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soapysails 01-05-2013 09:12 AM

Varnish over epoxy
Has anyone had good results on wooden spars, by first applying a coat or two of 2-part epoxy to spars, then finish with a varnish to impart a good UV protection ?

gonzo 01-05-2013 09:15 AM

You can get epoxy varnish that will work better. Epoxy resin alone will eventually crack and it is really hard to remove to re-finish.

soapysails 01-05-2013 09:20 AM

varnish over epoxy
Thanks Gonzo,

Would you have or offer a recommended product line ?

gonzo 01-05-2013 09:24 AM

West System has a good product. It builds up really fast. Two coats are about the same as five of varnish. It leaves a some brush marks that you need to sand and then finish with regular varnish

soapysails 01-05-2013 09:38 AM

varnish over epoxy
Many thanks for taking the time to help.


jonr 01-05-2013 10:27 AM

I've heard good reports about spar varnish over epoxy, but only tried it in an interior application (where it worked well).

sean9c 01-05-2013 11:08 AM


Originally Posted by gonzo (Post 605634)
West System has a good product. It builds up really fast. Two coats are about the same as five of varnish. It leaves a some brush marks that you need to sand and then finish with regular varnish

Use West #207 crystal clear hardener hardener. Problem with varnish over epoxy is when you get lazy and fail to keep up on your varnish maintenance, end up with bare spots, the epoxy then yellows from UV, no way to fix other than strip off the epoxy, which is a ton of work

michael pierzga 01-05-2013 11:13 AM

Its the million dollar question.. Epoxy or no epoxy . No easy answer.

Steve W 01-05-2013 01:32 PM

I always use 2 coats of epoxy followed by as many coats of Flagship varnish as i have the time for, 2 coats easily fills the grain of even the most open grain wood and allow enough film thickness yo be able to block it down like glass, the varnish coats are then easy, i just dont have the patience to go all varnish. Sean is rigt though, make sure you keep on top of maintainance.


jonr 01-05-2013 01:42 PM

What about epoxy with an automotive quality two part polyurethane clear coat over it? Or Epifanes Clear Polyurethane Top Coat.

soapysails 01-05-2013 01:58 PM

My thanks to all of you that replied to my Varnish over epoxy ? I now have a plan to try a sample run on a like material..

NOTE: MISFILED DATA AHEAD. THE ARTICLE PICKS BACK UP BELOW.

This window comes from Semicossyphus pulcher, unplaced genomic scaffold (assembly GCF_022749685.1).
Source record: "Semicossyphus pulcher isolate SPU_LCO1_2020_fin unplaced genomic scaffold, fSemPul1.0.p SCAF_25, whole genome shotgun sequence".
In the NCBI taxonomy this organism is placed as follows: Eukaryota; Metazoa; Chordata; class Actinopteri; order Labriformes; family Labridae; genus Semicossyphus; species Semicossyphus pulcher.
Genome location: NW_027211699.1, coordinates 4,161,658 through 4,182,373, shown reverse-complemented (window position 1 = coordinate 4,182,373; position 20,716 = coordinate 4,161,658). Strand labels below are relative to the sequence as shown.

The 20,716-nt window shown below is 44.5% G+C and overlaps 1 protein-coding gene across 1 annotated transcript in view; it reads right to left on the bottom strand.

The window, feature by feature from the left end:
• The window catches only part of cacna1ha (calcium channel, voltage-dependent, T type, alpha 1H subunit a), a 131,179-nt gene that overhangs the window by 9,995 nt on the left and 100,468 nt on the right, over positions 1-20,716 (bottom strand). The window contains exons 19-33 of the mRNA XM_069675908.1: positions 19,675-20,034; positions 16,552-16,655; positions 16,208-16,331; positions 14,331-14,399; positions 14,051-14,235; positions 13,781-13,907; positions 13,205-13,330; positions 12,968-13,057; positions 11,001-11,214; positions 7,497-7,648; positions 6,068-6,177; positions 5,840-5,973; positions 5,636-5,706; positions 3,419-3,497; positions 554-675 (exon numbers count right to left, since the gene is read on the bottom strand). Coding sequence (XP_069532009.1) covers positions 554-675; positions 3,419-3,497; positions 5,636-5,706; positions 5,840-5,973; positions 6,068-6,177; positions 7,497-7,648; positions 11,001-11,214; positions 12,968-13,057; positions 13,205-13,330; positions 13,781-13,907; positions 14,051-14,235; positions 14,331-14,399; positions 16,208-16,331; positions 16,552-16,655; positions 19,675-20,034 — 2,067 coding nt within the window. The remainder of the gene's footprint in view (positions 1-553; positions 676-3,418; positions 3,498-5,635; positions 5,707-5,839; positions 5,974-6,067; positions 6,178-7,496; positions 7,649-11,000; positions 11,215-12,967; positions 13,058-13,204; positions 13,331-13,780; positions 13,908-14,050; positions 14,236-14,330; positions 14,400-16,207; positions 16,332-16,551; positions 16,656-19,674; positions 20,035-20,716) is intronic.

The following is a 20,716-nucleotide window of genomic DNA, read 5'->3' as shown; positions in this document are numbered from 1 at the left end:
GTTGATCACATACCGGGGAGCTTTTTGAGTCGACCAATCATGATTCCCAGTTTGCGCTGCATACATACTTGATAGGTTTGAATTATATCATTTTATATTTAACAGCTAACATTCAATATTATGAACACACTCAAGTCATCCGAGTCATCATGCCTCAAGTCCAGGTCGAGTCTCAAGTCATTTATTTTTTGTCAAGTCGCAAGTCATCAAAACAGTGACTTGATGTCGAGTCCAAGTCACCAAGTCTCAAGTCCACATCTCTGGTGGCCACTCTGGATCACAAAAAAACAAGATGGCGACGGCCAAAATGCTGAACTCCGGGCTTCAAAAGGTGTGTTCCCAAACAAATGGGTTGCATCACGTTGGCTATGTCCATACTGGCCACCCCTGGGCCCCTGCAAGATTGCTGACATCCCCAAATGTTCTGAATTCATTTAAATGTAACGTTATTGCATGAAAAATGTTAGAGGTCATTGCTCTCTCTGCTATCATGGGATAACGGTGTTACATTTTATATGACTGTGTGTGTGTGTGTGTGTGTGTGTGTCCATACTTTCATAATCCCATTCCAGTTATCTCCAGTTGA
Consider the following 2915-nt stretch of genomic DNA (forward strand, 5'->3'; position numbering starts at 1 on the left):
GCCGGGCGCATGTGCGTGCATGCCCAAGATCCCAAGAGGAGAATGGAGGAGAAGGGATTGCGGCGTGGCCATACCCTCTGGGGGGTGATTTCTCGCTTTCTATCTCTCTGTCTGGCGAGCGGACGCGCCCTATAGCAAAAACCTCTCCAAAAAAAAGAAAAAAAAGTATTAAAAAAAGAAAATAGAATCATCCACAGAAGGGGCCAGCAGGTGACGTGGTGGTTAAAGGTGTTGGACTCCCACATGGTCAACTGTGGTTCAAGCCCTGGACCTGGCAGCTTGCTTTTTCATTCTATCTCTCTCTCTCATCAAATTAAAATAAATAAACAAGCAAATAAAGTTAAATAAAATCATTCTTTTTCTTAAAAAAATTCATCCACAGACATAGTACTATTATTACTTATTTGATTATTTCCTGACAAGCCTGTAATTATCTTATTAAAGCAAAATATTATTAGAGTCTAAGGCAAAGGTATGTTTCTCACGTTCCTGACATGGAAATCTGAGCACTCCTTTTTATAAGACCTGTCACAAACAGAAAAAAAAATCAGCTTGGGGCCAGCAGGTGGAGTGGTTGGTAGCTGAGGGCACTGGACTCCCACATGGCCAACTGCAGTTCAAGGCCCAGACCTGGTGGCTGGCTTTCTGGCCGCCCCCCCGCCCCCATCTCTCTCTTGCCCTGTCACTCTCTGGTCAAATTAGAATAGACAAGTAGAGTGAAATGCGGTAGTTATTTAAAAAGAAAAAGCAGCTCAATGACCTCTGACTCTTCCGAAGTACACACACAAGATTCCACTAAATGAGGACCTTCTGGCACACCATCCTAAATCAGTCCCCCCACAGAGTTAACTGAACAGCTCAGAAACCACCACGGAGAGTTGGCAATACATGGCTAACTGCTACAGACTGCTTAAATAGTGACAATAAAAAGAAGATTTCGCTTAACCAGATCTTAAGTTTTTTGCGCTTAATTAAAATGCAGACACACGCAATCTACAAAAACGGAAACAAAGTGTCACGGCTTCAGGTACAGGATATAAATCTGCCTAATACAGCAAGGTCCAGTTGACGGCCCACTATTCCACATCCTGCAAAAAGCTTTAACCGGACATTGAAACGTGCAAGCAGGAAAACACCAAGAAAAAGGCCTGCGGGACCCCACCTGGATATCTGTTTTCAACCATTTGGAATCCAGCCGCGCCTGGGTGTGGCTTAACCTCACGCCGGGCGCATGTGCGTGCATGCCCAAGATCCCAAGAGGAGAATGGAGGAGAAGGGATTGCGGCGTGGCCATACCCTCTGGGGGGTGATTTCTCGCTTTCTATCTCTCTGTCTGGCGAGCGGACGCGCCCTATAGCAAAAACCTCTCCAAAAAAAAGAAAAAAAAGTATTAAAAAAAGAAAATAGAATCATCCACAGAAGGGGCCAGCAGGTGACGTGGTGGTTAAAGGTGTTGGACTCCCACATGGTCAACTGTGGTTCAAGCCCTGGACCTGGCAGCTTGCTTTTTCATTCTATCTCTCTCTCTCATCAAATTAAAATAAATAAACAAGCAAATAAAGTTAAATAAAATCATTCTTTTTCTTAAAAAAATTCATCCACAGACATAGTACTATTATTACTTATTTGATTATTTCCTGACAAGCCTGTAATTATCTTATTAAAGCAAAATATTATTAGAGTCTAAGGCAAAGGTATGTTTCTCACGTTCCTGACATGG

PAR 01-05-2013 03:05 PM

Unless you need the epoxy, there's no advantage of applying it under clear coats, regardless of the type of clear coat. It just adds to the complexity of finishing, costs, repairs and upkeep. All epoxies will need UV protection, so something has to go over it, but the questions is, do you need the epoxy? As to the type of clear coat, well each has good and bad to consider, which are fairly well documented.

Petros 01-05-2013 03:29 PM

as Par points out, there is nothing the epoxy adds, so do not use it in this application. Epoxy is damaged by sunlight, you need to protect epoxy/fiberglass with varnish when it is there for strength. If you do not need it for strength, just install the varnish to protect the wood from the UV. Epoxy is a strong adhesive, but also brittle and selectable to degradation when exposed to sunlight. So why use it at all in this applications?

when it comes time to refinish your spars it will be much easier to remove the old varnish without damaging the underlying wood. Removing old, sun damaged and yellowed epoxy is almost impossible without removing the top layer of wood as well. All you do by adding epoxy when it is not needed for strength, is add cost, labor, and increase the risk of the finish cracking and allowing moisture under the finish. Only use epoxy where you need the strength, and you always have to protect it from UV rays with varnish anyway.

jonr 01-05-2013 03:41 PM

Why you might want to use epoxy:

messabout 01-05-2013 04:38 PM

The West system link is persuasive. It is also a bit commercial.

Many of us, including me, have spent small fortunes and huge amounts of time on elegant varnish work. Having done that, I am ready to concede what wiser men told me in the first place: "The best possible varnish is paint".

OK, so I still varnish in certain places that are conspicuous and easily accessible. Eye candy. I declare that a dinghy mast with bright finish is pretty and maybe worth the effort for the cosmeticly inclined. On the other hand, varnishing any mast that can not be erected easily, single handedly, and stored indoors, is a form of self flaggellation.

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